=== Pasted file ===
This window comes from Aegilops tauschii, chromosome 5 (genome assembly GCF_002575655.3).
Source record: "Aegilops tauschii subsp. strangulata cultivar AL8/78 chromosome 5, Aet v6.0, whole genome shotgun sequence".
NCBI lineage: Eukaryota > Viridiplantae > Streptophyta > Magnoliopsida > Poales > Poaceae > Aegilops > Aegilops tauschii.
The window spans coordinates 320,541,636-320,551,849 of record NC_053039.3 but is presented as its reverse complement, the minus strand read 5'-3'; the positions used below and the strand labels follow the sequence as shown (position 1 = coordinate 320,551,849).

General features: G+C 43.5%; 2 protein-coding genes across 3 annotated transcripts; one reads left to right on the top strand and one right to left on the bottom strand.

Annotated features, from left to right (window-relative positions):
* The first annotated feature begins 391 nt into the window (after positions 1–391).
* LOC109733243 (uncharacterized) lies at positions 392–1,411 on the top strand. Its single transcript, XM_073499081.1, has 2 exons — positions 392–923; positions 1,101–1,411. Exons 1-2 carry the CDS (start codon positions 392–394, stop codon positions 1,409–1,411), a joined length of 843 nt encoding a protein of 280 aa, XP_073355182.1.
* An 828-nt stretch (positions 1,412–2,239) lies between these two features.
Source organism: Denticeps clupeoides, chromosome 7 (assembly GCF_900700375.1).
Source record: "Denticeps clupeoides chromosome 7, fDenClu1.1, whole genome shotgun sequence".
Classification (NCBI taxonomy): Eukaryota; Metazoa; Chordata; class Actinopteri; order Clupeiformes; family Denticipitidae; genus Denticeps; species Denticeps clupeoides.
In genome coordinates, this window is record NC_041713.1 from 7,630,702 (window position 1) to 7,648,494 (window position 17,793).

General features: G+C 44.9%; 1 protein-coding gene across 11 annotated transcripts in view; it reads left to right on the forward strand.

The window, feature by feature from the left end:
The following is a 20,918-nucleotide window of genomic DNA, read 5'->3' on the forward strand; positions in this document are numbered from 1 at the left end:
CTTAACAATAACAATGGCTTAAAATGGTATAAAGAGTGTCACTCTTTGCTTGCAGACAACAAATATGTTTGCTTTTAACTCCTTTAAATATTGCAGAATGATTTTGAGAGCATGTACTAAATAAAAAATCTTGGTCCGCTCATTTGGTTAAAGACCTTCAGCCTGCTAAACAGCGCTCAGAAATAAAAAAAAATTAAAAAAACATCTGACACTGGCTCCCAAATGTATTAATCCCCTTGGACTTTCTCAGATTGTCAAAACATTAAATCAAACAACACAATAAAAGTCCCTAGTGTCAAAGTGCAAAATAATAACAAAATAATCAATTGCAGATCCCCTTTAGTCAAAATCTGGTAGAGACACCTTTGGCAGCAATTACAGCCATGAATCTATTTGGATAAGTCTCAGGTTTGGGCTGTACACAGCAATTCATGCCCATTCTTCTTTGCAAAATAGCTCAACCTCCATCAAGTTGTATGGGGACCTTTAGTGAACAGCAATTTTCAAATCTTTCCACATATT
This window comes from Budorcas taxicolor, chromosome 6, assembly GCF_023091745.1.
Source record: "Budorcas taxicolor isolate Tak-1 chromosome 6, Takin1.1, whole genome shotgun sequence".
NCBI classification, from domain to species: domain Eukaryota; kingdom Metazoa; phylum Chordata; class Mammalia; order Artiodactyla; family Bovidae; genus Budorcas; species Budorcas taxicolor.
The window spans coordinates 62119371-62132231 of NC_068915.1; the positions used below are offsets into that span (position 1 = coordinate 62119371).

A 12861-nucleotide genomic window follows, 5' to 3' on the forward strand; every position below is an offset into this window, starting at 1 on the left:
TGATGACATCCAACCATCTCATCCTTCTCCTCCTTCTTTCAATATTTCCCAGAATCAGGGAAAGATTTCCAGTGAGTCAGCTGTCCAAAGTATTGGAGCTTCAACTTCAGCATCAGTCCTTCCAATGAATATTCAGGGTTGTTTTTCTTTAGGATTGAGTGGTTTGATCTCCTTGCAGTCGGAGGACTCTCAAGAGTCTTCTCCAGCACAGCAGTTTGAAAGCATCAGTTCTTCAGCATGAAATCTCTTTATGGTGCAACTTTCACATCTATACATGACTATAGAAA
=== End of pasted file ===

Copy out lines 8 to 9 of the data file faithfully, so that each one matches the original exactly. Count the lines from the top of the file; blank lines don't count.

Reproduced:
* LOC109733243 (uncharacterized) lies at positions 392–1,411 on the top strand. Its single transcript, XM_073499081.1, has 2 exons — positions 392–923; positions 1,101–1,411. Exons 1-2 carry the CDS (start codon positions 392–394, stop codon positions 1,409–1,411), a joined length of 843 nt encoding a protein of 280 aa, XP_073355182.1.
* An 828-nt stretch (positions 1,412–2,239) lies between these two features.